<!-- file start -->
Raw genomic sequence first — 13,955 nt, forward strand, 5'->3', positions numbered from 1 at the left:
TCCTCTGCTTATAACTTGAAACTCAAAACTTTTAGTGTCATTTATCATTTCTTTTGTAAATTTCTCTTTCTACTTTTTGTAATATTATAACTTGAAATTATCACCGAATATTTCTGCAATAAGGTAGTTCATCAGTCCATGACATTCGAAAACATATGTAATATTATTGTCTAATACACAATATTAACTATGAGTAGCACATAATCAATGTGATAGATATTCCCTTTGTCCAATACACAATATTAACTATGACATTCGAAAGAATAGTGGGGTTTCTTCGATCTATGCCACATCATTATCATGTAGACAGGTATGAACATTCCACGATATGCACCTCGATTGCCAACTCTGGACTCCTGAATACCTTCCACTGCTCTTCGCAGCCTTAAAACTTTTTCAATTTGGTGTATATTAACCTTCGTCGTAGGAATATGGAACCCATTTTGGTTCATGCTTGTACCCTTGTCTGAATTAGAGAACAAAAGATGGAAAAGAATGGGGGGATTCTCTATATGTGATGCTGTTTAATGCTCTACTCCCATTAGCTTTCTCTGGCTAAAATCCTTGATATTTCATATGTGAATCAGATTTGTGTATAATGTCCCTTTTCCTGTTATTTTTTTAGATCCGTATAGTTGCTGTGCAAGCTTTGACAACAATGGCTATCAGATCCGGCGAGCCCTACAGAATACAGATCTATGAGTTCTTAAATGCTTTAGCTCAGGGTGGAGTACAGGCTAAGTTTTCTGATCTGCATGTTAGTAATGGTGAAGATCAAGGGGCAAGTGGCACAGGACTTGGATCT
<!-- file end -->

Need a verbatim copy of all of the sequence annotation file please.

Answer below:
Raw genomic sequence first — 13,955 nt, forward strand, 5'->3', positions numbered from 1 at the left:
TCCTCTGCTTATAACTTGAAACTCAAAACTTTTAGTGTCATTTATCATTTCTTTTGTAAATTTCTCTTTCTACTTTTTGTAATATTATAACTTGAAATTATCACCGAATATTTCTGCAATAAGGTAGTTCATCAGTCCATGACATTCGAAAACATATGTAATATTATTGTCTAATACACAATATTAACTATGAGTAGCACATAATCAATGTGATAGATATTCCCTTTGTCCAATACACAATATTAACTATGACATTCGAAAGAATAGTGGGGTTTCTTCGATCTATGCCACATCATTATCATGTAGACAGGTATGAACATTCCACGATATGCACCTCGATTGCCAACTCTGGACTCCTGAATACCTTCCACTGCTCTTCGCAGCCTTAAAACTTTTTCAATTTGGTGTATATTAACCTTCGTCGTAGGAATATGGAACCCATTTTGGTTCATGCTTGTACCCTTGTCTGAATTAGAGAACAAAAGATGGAAAAGAATGGGGGGATTCTCTATATGTGATGCTGTTTAATGCTCTACTCCCATTAGCTTTCTCTGGCTAAAATCCTTGATATTTCATATGTGAATCAGATTTGTGTATAATGTCCCTTTTCCTGTTATTTTTTTAGATCCGTATAGTTGCTGTGCAAGCTTTGACAACAATGGCTATCAGATCCGGCGAGCCCTACAGAATACAGATCTATGAGTTCTTAAATGCTTTAGCTCAGGGTGGAGTACAGGCTAAGTTTTCTGATCTGCATGTTAGTAATGGTGAAGATCAAGGGGCAAGTGGCACAGGACTTGGATCT